The other morning I was standing there in the shower when a little epiphany hit me on my soggy head. As I reached up for the shampoo bottle I noticed something my eyes had seen hundreds of times but my brain had never comprehended till that moment.
There are instructions on shampoo bottles.
Okay. So it was a really little epiphany. But bear with me for a moment and think about the implications of that.
You and I have been bathing and shampooing our hair for years longer than we were ever able to read. One would require a brainectomy not to know how to use shampoo. And yet, the shampoo bottle still has detailed instructions which begin with “Wet hair”.
Why are these instructions there? Why would a giant shampoo corporation pay big bucks to a technical writer to write and a bottle manufacturer to design a bottle with instructions that are the equivalent of saying, “Breathe in, breathe out”?
The answer is in three words: Fear of Lawsuit. The corporate heads that sweat over such matters at board meetings are petrified that some yingyang who is late for his Morons Anonymous meeting might just rub shampoo into his dry hair on the way out the door and then discover to his shock and horror that a) the shampoo doesn’t come out when you do that and b) there were no instructions on the bottle to the contrary, so he can sue the daylights out of the negligent corporation that failed to remind him to “Wet hair, apply shampoo, then rinse.” That’s why there are instructions on shampoo bottles. It’s the same sort of thing that drives companies to post warnings like “Do not drive with product in place” on those giant windshield thingies that keep your car interior cool or “Not to be taken internally” on hemorrhoid ointments.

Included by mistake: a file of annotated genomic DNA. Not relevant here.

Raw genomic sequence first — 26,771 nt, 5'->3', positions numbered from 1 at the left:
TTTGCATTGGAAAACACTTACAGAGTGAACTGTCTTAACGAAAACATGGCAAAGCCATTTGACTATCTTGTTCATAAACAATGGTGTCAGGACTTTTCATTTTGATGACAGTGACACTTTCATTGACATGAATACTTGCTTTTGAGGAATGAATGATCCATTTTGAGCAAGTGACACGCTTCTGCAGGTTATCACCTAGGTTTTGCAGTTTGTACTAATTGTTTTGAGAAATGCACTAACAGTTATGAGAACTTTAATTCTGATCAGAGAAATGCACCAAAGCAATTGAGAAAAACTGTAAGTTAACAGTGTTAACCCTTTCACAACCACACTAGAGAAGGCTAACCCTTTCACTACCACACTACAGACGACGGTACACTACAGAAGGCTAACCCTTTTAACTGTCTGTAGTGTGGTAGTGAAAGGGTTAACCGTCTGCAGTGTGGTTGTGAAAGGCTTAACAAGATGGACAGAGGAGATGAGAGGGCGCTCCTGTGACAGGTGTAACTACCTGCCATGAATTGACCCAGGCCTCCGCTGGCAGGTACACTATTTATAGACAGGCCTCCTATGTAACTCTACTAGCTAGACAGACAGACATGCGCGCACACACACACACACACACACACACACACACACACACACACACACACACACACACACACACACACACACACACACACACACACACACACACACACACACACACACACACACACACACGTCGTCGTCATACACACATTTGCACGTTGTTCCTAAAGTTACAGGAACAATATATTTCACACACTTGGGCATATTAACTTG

About now, someone is probably thinking, “Gosh, thanks for sharing this valuable insight, Mark but, uh, isn’t this supposed to be a Catholic column? I’m not quite sure how to integrate shampoo, windshield thingies, and hemorrhoid ointment warnings into my prayer life. Help me out here.”
Okay. The reason I mention this stuff is because one Catholic duty (particularly during Lent) is to focus on our life and relationship with God in light of the Ten Commandments.
It’s like this. Many people think the Lenten call to examine our lives in light of the Ten Commandments is a guilt trip based on fear. But the reality is that examining our conscience in light of the Ten Commandments is the only ticket out of guilt and fear. Why? Because the Ten Commandments presuppose that we are to be taken seriously as moral agents who can choose both sin and virtue and be persons who act out of love, not just react as victims. The Ten Commandments treat us like competent grownups and call us to act like it.
The practical result of refusing to be treated like a competent grownup is to regard oneself as a helpless child who can only be acted upon. The practical result of that is to make everybody a “victim” and nobody responsible. And the practical result of that is guilt, fear and simmering resentment against all those “other people” who act upon poor me. When you sin, you can repent and be done with it. When you are a helpless victim, you can only whine and seek damages. Thus, growing numbers of sullen irresponsible adolescents of all ages are eager to figure out a way to sue shampoo manufacturers for not explaining that you wet hair, lather, rinse and repeat. And, in defense, the world grows an armor plating of shampoo instructions and legalese.
As Chesterton said long ago, when you get rid of the Big Laws, you don’t get freedom. You don’t even get anarchy. You get the small laws.